Photoshop: Brushes

One of the Photoshop Week videos is about brushes. I played along with Khara (the teacher) and came up with a couple projects. The first one is a graphic piece using a brush I made from the truck photo I used on the beach composite. It also uses shapes built into Photoshop and a starburst brush I found online at brusheezy.com. It was fun playing with blend modes on this one. 

The other project I did was making a brush using Lorem Ipsum text in different fonts and at different angles. I turned it into a brush and used one large stamp of the brush as the background for this scrapbook page. I also used my mad retouching skills to remove my son rolling his eyes from this cute photo of my daughter Courtney and her best friend. Courtney wasn't too thrilled with the jibberish text in the background, so I used this chevron brush to cover it up to her liking.  The banner and flower are from the Persnickety Prints All You Need is Love kit. The butterfly is from their Storyteller kit.

Photoshop: Composites

We have been learning a lot about compositing and using layer masks. Understanding masks can be difficult, but it is integral to most photoshop work. This week we had to do another composite image. I used these photos I took in Forks and LaPush, Washington. Again, there is a lighting issue. I tweaked this picture so many times, trying to get the truck to look like it belongs on the beach, but I couldn't get it to do what I wanted. Part of it was the lighting, (bright sun on the truck, cloudy on the beach) and part of it was focus. The truck is too in focus for it's placement in the photo. But, as our teacher says, she isn't looking for perfection. These assignments are for us to practice and learn. She loves for us to come in with our problems so we can learn in class how to fix them. She showed me how to use gaussian blur to blur in the truck. But getting the light coming in from the same side as the tree, that will take a bit more work.

In this composite, I did a lot of work on color and brightness to get the truck to fit in better. I didn't think it would be this hard to make these two pictures go together. :)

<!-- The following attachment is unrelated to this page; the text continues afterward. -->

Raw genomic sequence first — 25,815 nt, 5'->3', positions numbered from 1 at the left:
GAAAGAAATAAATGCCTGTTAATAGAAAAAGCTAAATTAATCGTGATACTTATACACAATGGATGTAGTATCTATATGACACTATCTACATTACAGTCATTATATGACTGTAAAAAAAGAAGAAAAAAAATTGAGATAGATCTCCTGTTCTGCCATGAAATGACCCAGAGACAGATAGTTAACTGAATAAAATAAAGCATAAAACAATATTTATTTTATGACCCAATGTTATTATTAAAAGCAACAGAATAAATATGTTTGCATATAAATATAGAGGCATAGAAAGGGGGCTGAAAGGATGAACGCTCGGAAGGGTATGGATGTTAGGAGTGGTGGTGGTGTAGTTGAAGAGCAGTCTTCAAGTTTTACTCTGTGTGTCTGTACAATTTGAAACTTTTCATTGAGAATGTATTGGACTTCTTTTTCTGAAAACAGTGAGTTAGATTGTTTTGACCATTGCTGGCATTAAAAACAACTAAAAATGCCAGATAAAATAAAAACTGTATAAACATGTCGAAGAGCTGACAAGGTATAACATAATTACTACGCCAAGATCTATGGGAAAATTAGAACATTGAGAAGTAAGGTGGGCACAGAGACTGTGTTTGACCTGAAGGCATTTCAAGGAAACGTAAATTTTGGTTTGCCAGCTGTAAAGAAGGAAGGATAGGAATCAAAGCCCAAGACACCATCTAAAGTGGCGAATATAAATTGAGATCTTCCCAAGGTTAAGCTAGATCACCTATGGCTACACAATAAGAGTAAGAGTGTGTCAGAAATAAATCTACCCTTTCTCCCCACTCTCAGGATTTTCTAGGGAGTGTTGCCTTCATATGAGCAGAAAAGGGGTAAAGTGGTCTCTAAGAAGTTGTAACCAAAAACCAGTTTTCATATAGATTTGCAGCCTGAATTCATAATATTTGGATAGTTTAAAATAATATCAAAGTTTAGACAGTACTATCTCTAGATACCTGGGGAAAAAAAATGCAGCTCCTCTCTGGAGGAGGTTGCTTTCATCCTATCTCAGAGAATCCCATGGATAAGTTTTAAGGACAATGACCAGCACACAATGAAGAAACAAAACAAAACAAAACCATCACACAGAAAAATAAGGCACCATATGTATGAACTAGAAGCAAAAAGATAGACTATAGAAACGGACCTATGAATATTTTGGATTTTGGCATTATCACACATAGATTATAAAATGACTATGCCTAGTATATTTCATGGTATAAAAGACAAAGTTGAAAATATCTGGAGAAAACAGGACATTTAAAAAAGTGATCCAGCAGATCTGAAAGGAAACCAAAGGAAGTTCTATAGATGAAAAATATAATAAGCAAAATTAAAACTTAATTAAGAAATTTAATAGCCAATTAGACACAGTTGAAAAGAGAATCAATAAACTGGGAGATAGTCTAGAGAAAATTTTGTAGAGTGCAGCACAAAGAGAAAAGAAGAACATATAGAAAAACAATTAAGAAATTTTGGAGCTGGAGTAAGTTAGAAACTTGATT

Photoshop: Composites and Masks

Can I make a sidenote before I even start my post? I think I have the skills now to make a page topper for my blog. That should be my next project.

So, week 4. As I mentioned in the previous post, we worked on document size and also more on selections. This time I took photos specifically for the homework. We were at the farmers market and saw this train axle, I believe it is. So I took photos of it and the boys separately to then make this composite. I added lots of adjustment layers, using blend modes and painting on masks, and came up with an artsy image that I quite like. Again, it is only 72 ppi, but it printed out ok. For our midterm exam, we had to print out an image and I chose this, being my favorite thus far.

There is a bit of an issue with the direction of light on the boys and the barbell, but not enough to make me care for this project. This is one of my biggest issues, though, in my editing. I have to learn how to see the light and change the light in photoshop.

Photoshop: Selections and Composites

This week we learned about making selections and combining them into a composite photo. I bit off a little more than I could chew with this photo, because the strings were nigh unto impossible to select. So I did what I could and in the final product, he was not connected to his chute. But I still liked the idea of my project, to show us paragliding for real. When we took our class, we were led to believe we would make a jump. Turns out, it is a rare case that someone can make a jump after one class.  So, in the after photo, neither of us were actually on this mountain in Arches making a jump. But it sure sounded fun!

Determined to be successful in getting those strings, I went home from class and tried a new method. I believe I used the background eraser, and was much more successful in getting some of those strings in the picture. Not perfect, but a lot better.

I also decided to try my hands at a scrapbook page using the new and improved paragliding composite photo. Unfortunately, it isn't the best for printing. Our assignment for week 4 was to make a 72 ppi document, and so I started my page with that, forgetting that if I wanted to ever print it, I should have started with a 300 ppi document. Oh, well.  But, I made a page all on my own. I found a free kit (Fly Boy from www.freedigitalscrapbooking.com) for the background paper and clouds. The rest I did on my own.

Photoshop: Retouching and Adjustment Layers